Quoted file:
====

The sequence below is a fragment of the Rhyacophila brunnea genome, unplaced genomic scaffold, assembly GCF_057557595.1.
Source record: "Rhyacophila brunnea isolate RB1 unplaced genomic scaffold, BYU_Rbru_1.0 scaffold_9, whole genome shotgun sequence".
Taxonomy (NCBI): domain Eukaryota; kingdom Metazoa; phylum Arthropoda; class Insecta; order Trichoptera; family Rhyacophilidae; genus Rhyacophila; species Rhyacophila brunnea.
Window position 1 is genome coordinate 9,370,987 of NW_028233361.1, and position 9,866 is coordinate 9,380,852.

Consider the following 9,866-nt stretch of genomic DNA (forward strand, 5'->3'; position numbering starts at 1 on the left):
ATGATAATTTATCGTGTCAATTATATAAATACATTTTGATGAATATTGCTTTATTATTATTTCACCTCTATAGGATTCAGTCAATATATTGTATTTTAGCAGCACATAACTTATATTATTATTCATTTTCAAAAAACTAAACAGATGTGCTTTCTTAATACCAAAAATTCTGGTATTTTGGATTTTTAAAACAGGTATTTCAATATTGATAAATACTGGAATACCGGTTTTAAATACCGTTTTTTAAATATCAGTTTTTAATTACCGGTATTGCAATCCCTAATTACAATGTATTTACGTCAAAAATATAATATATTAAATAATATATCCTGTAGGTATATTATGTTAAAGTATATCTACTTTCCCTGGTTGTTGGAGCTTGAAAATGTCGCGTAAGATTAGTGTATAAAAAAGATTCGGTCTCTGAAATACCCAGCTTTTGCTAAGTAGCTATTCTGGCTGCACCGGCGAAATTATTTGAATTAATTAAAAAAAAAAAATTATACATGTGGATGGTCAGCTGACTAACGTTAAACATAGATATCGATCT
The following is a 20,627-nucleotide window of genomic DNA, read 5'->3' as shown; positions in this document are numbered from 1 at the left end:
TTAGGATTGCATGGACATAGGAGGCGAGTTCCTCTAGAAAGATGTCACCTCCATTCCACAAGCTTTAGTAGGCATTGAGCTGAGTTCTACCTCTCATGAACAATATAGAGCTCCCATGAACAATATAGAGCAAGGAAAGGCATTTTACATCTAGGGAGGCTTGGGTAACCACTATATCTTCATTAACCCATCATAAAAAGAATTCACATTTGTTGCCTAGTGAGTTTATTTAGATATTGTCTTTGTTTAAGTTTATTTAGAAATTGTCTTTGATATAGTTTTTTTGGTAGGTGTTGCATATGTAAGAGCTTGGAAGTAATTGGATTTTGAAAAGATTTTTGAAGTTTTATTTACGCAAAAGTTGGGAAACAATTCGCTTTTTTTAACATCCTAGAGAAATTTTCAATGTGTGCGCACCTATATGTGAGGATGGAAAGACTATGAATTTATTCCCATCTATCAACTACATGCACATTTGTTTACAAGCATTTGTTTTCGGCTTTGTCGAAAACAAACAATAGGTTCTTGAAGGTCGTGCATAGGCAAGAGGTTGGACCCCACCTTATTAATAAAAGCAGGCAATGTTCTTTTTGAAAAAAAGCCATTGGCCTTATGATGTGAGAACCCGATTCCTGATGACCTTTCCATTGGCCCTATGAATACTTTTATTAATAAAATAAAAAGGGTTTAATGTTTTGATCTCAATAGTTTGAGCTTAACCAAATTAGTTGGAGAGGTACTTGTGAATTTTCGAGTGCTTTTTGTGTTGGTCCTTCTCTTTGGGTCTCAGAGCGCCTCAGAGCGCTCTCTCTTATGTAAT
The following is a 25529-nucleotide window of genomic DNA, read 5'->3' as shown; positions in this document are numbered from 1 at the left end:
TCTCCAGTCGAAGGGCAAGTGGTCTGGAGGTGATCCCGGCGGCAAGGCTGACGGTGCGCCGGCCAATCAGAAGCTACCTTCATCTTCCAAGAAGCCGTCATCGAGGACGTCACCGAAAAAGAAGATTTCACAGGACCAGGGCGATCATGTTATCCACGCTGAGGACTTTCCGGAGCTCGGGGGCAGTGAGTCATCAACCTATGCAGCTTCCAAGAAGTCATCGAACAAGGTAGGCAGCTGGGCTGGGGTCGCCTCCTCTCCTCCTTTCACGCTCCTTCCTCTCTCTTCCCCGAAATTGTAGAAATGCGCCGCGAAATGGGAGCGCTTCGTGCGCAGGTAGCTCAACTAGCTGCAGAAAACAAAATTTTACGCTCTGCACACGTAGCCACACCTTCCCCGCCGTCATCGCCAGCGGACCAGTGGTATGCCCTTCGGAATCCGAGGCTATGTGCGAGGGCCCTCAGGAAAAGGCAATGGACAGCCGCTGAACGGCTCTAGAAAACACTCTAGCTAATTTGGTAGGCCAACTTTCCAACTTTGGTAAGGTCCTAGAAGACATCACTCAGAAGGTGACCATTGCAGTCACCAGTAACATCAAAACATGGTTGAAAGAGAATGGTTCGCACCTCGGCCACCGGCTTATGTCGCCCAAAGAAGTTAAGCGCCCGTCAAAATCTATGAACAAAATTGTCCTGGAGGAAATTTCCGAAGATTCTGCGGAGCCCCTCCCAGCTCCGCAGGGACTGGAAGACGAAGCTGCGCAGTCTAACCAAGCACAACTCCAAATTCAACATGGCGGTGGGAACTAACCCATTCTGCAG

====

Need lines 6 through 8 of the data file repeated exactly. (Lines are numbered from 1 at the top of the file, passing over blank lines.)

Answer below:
ATGATAATTTATCGTGTCAATTATATAAATACATTTTGATGAATATTGCTTTATTATTATTTCACCTCTATAGGATTCAGTCAATATATTGTATTTTAGCAGCACATAACTTATATTATTATTCATTTTCAAAAAACTAAACAGATGTGCTTTCTTAATACCAAAAATTCTGGTATTTTGGATTTTTAAAACAGGTATTTCAATATTGATAAATACTGGAATACCGGTTTTAAATACCGTTTTTTAAATATCAGTTTTTAATTACCGGTATTGCAATCCCTAATTACAATGTATTTACGTCAAAAATATAATATATTAAATAATATATCCTGTAGGTATATTATGTTAAAGTATATCTACTTTCCCTGGTTGTTGGAGCTTGAAAATGTCGCGTAAGATTAGTGTATAAAAAAGATTCGGTCTCTGAAATACCCAGCTTTTGCTAAGTAGCTATTCTGGCTGCACCGGCGAAATTATTTGAATTAATTAAAAAAAAAAAATTATACATGTGGATGGTCAGCTGACTAACGTTAAACATAGATATCGATCT
The following is a 20,627-nucleotide window of genomic DNA, read 5'->3' as shown; positions in this document are numbered from 1 at the left end:
TTAGGATTGCATGGACATAGGAGGCGAGTTCCTCTAGAAAGATGTCACCTCCATTCCACAAGCTTTAGTAGGCATTGAGCTGAGTTCTACCTCTCATGAACAATATAGAGCTCCCATGAACAATATAGAGCAAGGAAAGGCATTTTACATCTAGGGAGGCTTGGGTAACCACTATATCTTCATTAACCCATCATAAAAAGAATTCACATTTGTTGCCTAGTGAGTTTATTTAGATATTGTCTTTGTTTAAGTTTATTTAGAAATTGTCTTTGATATAGTTTTTTTGGTAGGTGTTGCATATGTAAGAGCTTGGAAGTAATTGGATTTTGAAAAGATTTTTGAAGTTTTATTTACGCAAAAGTTGGGAAACAATTCGCTTTTTTTAACATCCTAGAGAAATTTTCAATGTGTGCGCACCTATATGTGAGGATGGAAAGACTATGAATTTATTCCCATCTATCAACTACATGCACATTTGTTTACAAGCATTTGTTTTCGGCTTTGTCGAAAACAAACAATAGGTTCTTGAAGGTCGTGCATAGGCAAGAGGTTGGACCCCACCTTATTAATAAAAGCAGGCAATGTTCTTTTTGAAAAAAAGCCATTGGCCTTATGATGTGAGAACCCGATTCCTGATGACCTTTCCATTGGCCCTATGAATACTTTTATTAATAAAATAAAAAGGGTTTAATGTTTTGATCTCAATAGTTTGAGCTTAACCAAATTAGTTGGAGAGGTACTTGTGAATTTTCGAGTGCTTTTTGTGTTGGTCCTTCTCTTTGGGTCTCAGAGCGCCTCAGAGCGCTCTCTCTTATGTAAT